At 5th century, Kazuraki clan(葛城氏), descending from the legendary grandson of Emperor Kogen, was the most prominent power in the court and intermarried with imperial family. After Kazuraki faded in late 5th century, Ōtomo clan(大伴氏) temporarily took its place. When Emperor Buretsu died with no apparent heir, it was Otomo no Kanamura who recommended Emperor Keitai, a very distant imperial relative resided in Koshi (current Fukui Prefecture), to be a new monarch. However, Kanamura was resigned due to failures on diplomatic policies, and the court was eventually controlled by the Mononobe (物部氏) and Soga clans (蘇我氏) at the beginning of the Asuka period. Keitai (継体天皇 Keitai Tennō), or rather Keitai okimi was the 26th Japanese imperial ruler, according to the traditional order of succession. ... Mononobe clan (物部氏; mononobe-shi) was an old Japanese clan of Yamato period. ... The Soga clan was one of the most powerful clans in Yamato Japan. ...


Kofun society

Horse chariots during the Kofun period. Detail of bronze mirror (5th-6th century). Eta-Funayama Tumulus, Kumamoto. Tokyo National Museum.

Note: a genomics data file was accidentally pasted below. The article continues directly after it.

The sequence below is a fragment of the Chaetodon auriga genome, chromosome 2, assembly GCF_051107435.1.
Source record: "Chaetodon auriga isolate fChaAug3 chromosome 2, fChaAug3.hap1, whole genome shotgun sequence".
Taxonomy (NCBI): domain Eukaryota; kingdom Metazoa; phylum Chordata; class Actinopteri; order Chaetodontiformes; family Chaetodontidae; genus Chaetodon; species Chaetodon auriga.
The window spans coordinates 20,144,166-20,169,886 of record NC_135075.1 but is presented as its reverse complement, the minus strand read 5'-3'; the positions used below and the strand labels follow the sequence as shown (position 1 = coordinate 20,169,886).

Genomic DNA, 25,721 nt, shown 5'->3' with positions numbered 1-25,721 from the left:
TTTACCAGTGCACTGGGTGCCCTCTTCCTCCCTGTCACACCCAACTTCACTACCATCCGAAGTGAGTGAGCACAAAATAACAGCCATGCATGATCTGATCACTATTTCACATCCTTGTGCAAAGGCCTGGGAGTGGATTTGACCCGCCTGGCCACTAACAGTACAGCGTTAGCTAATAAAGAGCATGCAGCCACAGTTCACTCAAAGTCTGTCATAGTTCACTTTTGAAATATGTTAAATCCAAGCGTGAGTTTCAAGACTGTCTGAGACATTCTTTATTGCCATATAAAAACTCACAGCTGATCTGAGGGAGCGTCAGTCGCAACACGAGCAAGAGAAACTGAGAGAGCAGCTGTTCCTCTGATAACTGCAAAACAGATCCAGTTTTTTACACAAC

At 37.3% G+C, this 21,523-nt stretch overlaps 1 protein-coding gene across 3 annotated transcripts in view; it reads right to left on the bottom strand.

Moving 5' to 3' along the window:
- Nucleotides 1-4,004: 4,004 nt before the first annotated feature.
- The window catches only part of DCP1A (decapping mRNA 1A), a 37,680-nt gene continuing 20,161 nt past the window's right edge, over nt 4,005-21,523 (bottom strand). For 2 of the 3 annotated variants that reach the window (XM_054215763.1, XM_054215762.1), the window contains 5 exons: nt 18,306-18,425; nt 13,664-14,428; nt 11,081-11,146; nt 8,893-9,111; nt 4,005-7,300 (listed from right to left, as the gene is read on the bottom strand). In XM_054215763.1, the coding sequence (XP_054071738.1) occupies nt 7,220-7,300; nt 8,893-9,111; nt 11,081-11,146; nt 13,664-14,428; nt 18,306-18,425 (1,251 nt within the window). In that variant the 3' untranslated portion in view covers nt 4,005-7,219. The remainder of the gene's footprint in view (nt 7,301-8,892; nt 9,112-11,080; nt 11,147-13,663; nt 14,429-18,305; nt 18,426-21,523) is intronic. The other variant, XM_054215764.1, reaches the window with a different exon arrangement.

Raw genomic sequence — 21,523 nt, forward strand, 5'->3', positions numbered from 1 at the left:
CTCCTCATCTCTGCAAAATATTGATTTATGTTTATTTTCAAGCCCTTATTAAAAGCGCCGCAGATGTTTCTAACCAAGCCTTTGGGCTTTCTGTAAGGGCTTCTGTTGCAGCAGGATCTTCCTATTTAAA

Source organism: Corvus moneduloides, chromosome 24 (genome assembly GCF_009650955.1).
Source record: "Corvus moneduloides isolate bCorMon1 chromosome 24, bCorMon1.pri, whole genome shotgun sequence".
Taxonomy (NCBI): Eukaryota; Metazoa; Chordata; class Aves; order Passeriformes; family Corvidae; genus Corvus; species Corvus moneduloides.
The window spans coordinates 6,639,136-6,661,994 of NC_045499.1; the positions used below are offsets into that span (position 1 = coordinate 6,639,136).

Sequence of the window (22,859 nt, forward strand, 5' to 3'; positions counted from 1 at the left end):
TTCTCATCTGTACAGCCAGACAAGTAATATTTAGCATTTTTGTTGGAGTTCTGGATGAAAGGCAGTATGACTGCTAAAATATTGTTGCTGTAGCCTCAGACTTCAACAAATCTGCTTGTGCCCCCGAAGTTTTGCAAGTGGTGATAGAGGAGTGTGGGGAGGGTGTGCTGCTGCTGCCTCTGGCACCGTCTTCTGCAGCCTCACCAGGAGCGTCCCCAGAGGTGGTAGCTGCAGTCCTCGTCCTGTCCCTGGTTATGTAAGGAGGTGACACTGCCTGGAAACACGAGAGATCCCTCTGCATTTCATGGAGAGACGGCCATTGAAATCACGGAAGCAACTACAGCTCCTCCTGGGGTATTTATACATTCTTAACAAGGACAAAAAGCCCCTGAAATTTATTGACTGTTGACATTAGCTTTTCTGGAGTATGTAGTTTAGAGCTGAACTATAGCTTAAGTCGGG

Horse chariots during the Kofun period. Detail of bronze mirror (5th-6th century). Eta-Funayama Tumulus, Kumamoto. Tokyo National Museum.

Detail of horse charriots during the Kofun period (5th-6th century). ... Detail of horse charriots during the Kofun period (5th-6th century). ... The Tokyo National Museum. ...

Torai-Jin

Chinese and Korean immigrants who naturalized in ancient Japan were called "Torai-Jin" (渡来人). They introduced many aspects of Chinese culture to Japan; valuing their knowledge and culture, the Yamato government gave preferential treatment to Torai-Jins. Ancient Japan is a term used for the early periods of Japanese history. ... Chinese culture has roots going back over five thousand years. ...


Chinese migration

Many important figures were also immigrants from China. Chinese immigrants also had considerable influence according to the Shinsen-Joujouroku (新撰姓氏録),[2] which was used as a directory of aristocrats. Yamato Imperial Court had officially edited the directory in 815, and 163 Chinese clans were registered.